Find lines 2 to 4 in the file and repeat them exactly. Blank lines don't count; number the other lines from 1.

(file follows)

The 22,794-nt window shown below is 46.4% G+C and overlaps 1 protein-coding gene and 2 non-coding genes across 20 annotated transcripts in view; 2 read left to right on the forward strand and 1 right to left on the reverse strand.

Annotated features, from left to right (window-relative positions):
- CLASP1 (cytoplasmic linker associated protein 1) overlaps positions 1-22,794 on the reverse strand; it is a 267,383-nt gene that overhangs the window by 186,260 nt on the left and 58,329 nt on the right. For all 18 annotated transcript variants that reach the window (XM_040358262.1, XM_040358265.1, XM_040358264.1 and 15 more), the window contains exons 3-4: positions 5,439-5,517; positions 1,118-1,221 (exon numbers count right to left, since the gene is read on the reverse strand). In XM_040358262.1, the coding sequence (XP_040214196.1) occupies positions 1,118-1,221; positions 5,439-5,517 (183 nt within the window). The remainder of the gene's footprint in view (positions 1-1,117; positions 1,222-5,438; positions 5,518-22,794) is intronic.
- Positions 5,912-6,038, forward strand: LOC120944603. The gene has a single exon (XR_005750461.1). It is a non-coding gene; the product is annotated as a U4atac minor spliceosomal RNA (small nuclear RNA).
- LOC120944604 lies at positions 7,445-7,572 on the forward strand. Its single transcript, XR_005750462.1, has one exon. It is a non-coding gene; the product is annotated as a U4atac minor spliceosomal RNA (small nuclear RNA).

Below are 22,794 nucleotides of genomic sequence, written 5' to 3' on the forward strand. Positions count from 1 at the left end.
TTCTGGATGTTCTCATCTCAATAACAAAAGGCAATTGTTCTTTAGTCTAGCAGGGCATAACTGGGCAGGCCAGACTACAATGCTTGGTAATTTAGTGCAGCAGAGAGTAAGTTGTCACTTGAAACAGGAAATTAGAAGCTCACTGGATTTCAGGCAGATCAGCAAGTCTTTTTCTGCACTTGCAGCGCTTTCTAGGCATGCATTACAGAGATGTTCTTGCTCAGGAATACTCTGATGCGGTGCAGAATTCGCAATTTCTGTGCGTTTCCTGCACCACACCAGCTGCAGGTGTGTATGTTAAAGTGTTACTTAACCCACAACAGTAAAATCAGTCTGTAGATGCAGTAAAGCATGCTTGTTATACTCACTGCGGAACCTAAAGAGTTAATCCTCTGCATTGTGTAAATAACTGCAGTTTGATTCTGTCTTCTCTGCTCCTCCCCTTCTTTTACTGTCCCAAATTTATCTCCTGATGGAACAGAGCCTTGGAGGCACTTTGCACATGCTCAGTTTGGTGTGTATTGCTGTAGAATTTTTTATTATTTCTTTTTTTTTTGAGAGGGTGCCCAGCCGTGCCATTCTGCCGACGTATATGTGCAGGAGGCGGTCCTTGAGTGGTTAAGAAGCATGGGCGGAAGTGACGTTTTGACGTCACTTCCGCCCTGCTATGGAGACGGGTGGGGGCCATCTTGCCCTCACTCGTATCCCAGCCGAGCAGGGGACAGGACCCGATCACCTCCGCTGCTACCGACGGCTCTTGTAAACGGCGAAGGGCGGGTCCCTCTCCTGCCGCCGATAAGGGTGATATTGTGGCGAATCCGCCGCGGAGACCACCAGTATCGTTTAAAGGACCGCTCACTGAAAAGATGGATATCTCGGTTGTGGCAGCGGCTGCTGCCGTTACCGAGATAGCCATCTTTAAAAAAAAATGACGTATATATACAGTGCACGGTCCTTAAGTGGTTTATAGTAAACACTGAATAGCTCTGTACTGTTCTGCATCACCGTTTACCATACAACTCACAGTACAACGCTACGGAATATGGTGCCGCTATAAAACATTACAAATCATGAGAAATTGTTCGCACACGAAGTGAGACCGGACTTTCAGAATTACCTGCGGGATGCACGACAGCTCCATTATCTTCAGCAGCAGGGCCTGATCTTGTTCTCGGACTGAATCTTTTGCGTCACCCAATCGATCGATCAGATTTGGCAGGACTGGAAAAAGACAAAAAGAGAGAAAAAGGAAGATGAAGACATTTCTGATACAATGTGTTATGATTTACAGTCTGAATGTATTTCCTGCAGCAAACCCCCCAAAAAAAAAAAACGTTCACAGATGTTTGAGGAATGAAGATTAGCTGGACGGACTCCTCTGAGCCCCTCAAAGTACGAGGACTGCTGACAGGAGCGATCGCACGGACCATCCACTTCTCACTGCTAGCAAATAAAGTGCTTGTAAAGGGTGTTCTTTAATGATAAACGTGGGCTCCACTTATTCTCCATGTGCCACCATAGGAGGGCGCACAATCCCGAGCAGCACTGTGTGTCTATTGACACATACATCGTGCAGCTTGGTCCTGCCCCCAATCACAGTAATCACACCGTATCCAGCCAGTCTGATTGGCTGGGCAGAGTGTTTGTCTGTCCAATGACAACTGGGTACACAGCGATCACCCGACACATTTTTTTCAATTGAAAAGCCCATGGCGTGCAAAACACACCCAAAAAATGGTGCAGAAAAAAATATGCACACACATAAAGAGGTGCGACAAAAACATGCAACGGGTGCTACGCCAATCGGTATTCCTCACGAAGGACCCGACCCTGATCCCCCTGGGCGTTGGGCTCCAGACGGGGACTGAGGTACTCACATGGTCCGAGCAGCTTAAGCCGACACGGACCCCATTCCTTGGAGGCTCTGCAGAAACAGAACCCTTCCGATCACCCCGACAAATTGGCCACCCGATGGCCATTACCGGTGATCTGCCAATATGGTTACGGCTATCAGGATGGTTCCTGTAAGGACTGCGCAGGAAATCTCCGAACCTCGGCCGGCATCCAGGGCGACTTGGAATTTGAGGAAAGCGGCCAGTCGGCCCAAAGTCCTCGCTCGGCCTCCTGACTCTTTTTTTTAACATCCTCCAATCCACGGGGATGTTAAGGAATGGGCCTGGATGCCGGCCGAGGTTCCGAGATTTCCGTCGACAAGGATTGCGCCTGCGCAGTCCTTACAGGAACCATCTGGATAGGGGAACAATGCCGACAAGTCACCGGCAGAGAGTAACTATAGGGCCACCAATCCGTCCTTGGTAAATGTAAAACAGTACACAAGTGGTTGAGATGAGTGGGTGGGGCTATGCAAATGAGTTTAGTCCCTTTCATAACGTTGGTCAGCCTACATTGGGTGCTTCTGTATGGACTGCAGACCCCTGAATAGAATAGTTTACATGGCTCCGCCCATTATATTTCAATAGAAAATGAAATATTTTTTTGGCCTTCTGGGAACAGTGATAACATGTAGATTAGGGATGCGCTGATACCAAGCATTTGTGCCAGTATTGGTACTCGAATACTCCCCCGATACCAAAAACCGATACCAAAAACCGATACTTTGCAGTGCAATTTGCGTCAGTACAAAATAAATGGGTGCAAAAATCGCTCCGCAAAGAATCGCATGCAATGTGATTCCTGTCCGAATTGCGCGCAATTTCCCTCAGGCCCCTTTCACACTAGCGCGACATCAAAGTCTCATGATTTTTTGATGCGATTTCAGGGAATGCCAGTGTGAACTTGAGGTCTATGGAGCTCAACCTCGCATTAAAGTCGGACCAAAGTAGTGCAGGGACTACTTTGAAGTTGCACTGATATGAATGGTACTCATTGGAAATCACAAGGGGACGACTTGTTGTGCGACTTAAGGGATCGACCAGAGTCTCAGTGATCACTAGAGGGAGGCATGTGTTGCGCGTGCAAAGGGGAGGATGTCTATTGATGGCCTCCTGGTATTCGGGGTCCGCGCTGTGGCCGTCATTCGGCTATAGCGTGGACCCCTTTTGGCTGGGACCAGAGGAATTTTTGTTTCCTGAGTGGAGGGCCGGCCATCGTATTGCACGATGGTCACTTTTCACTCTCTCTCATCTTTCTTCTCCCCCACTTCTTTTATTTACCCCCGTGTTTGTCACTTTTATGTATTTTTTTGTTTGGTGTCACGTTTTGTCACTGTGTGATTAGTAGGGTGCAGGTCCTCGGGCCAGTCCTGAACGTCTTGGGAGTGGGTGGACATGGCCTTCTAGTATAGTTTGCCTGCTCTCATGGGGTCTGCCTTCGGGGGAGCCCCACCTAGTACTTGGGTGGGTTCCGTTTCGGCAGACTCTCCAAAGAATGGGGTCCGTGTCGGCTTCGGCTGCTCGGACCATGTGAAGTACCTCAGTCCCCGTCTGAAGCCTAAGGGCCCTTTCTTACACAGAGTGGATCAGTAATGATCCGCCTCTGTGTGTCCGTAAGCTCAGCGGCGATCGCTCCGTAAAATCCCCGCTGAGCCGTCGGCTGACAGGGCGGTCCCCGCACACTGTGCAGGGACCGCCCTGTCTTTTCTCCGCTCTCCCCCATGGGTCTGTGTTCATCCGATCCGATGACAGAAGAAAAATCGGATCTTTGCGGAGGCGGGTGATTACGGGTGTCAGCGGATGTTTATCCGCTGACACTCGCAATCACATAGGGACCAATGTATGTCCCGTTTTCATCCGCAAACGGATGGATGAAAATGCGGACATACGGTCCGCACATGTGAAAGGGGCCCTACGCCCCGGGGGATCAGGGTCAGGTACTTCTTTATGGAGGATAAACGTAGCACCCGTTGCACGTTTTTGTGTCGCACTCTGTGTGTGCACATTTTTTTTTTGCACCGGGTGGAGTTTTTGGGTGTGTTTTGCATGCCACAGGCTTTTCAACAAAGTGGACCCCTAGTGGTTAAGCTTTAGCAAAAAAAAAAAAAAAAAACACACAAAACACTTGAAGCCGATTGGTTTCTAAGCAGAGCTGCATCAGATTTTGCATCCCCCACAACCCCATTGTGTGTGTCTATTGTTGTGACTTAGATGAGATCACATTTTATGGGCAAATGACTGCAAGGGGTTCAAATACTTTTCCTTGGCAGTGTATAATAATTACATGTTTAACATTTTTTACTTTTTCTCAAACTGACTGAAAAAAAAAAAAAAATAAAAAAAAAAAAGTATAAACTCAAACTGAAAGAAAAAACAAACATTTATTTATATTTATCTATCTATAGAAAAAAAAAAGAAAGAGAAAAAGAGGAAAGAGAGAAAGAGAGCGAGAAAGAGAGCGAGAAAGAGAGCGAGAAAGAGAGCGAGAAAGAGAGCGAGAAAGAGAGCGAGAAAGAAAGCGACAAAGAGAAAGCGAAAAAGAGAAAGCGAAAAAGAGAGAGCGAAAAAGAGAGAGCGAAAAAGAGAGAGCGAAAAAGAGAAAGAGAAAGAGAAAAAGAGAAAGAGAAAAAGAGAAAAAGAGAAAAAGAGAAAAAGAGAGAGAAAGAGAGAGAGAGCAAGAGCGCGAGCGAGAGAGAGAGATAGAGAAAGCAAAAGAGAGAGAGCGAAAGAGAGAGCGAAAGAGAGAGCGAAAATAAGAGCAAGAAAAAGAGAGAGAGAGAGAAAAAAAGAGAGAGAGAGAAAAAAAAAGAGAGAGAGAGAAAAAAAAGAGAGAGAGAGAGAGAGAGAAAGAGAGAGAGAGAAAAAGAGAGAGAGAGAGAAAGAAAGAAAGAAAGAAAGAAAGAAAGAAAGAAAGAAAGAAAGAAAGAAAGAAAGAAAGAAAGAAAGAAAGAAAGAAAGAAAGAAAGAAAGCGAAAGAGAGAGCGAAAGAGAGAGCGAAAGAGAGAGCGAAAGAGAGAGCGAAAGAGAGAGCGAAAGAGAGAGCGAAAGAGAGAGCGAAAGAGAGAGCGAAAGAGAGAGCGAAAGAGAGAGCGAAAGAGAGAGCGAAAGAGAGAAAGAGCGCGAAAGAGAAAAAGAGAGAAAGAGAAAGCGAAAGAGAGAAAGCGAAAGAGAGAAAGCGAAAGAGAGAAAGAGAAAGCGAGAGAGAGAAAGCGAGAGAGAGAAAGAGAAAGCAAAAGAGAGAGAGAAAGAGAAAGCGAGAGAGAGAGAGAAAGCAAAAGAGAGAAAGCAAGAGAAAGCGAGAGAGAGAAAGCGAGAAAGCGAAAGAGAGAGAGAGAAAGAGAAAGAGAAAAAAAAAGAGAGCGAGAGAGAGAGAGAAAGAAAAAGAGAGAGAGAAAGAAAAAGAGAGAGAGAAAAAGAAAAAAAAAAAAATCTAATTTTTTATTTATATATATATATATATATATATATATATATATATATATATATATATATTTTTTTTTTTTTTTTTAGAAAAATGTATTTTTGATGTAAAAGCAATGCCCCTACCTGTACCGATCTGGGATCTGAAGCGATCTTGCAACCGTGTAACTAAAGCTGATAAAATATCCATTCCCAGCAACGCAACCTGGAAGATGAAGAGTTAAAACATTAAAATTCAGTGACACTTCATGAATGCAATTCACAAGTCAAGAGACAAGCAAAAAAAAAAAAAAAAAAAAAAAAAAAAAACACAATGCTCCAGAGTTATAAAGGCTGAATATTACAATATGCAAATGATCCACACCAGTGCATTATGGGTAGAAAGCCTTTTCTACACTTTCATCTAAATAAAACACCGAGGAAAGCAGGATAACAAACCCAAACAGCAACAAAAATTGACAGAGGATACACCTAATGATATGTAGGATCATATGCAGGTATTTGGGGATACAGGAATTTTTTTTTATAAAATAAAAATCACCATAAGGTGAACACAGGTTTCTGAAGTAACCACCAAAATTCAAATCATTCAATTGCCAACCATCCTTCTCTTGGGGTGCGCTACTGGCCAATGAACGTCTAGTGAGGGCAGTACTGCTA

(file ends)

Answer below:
Annotated features, from left to right (window-relative positions):
- CLASP1 (cytoplasmic linker associated protein 1) overlaps positions 1-22,794 on the reverse strand; it is a 267,383-nt gene that overhangs the window by 186,260 nt on the left and 58,329 nt on the right. For all 18 annotated transcript variants that reach the window (XM_040358262.1, XM_040358265.1, XM_040358264.1 and 15 more), the window contains exons 3-4: positions 5,439-5,517; positions 1,118-1,221 (exon numbers count right to left, since the gene is read on the reverse strand). In XM_040358262.1, the coding sequence (XP_040214196.1) occupies positions 1,118-1,221; positions 5,439-5,517 (183 nt within the window). The remainder of the gene's footprint in view (positions 1-1,117; positions 1,222-5,438; positions 5,518-22,794) is intronic.
- Positions 5,912-6,038, forward strand: LOC120944603. The gene has a single exon (XR_005750461.1). It is a non-coding gene; the product is annotated as a U4atac minor spliceosomal RNA (small nuclear RNA).